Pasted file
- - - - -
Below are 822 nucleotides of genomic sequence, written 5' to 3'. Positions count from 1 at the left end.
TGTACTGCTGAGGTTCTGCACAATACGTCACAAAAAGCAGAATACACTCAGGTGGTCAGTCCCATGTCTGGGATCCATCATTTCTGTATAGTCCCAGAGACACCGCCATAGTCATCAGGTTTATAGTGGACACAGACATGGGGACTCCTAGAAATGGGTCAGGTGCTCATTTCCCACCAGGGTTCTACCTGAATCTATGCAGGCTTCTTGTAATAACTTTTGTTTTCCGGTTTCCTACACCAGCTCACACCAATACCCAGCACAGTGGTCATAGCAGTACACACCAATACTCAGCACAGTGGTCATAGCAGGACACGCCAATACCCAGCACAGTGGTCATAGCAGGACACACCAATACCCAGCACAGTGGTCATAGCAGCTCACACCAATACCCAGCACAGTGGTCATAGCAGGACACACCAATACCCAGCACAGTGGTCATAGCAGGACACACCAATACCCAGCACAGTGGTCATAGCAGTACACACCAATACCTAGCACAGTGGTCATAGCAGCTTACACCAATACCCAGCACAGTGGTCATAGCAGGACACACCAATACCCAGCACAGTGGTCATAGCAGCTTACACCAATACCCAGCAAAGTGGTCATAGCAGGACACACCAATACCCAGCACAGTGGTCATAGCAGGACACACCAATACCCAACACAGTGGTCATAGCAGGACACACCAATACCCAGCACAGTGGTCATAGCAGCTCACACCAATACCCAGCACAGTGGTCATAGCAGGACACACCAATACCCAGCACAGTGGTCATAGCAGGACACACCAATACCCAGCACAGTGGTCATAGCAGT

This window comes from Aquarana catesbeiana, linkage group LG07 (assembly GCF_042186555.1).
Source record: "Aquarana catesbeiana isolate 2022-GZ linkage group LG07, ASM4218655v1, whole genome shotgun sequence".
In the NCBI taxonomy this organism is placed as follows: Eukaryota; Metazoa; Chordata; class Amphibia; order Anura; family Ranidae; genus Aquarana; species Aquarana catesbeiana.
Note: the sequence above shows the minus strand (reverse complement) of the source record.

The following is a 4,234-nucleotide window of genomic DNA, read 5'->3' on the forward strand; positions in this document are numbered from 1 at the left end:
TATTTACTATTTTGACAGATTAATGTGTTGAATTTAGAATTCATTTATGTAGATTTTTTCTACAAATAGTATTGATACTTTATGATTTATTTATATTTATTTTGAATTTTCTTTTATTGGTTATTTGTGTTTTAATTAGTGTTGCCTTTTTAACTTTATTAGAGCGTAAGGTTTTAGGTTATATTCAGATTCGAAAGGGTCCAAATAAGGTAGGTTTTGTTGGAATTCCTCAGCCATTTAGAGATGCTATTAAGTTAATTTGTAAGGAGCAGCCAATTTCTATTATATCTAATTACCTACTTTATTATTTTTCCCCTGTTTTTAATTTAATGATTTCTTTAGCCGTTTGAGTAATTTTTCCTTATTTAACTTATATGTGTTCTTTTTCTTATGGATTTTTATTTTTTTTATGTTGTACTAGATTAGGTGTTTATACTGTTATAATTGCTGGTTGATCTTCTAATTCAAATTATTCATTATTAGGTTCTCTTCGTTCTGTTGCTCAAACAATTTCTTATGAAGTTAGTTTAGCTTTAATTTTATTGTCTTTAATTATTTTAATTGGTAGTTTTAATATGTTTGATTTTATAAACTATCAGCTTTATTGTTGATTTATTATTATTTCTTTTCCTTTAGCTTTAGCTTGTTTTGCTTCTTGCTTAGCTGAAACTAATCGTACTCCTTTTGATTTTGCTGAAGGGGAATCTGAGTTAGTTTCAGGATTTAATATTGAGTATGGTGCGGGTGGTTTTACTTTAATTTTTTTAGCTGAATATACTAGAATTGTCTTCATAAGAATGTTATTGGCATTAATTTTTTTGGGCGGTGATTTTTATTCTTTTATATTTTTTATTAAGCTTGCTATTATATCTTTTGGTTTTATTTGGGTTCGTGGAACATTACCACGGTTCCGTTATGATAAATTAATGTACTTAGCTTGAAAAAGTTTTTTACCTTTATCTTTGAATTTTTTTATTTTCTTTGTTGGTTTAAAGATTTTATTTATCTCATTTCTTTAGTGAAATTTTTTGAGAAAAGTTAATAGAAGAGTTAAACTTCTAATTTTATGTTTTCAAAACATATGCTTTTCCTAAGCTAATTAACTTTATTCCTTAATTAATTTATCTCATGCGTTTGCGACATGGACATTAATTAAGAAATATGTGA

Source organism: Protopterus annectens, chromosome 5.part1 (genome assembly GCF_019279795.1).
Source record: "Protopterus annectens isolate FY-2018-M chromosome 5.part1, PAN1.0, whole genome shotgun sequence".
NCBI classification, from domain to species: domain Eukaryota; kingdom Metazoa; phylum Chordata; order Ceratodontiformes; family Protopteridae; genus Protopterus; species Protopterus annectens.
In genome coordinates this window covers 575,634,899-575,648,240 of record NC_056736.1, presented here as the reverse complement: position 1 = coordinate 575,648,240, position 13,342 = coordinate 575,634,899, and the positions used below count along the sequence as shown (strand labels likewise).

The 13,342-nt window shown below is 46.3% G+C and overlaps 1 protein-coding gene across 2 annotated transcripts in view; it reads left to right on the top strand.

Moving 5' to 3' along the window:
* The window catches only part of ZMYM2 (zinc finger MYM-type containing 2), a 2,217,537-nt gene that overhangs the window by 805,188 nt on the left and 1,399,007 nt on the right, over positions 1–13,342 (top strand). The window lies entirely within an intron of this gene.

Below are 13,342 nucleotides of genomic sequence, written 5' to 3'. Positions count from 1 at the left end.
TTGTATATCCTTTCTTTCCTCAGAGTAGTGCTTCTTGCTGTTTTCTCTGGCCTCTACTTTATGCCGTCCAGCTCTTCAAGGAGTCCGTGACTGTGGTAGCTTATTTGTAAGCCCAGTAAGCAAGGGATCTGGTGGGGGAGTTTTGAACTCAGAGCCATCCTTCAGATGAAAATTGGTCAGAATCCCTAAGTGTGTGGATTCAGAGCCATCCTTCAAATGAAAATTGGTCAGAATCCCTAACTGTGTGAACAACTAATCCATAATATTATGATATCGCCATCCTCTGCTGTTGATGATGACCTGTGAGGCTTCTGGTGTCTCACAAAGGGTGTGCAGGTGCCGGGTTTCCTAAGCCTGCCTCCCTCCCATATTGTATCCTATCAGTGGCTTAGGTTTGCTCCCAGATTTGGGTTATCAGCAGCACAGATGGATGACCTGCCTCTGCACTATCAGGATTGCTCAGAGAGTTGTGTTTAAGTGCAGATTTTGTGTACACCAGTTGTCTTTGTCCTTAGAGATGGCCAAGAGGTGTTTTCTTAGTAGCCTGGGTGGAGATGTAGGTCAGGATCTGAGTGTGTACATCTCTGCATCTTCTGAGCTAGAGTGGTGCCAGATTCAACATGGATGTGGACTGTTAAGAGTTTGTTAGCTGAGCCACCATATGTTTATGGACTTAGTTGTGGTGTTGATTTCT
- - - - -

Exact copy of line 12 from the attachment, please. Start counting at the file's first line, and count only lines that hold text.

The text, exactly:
In genome coordinates this window covers 575,634,899-575,648,240 of record NC_056736.1, presented here as the reverse complement: position 1 = coordinate 575,648,240, position 13,342 = coordinate 575,634,899, and the positions used below count along the sequence as shown (strand labels likewise).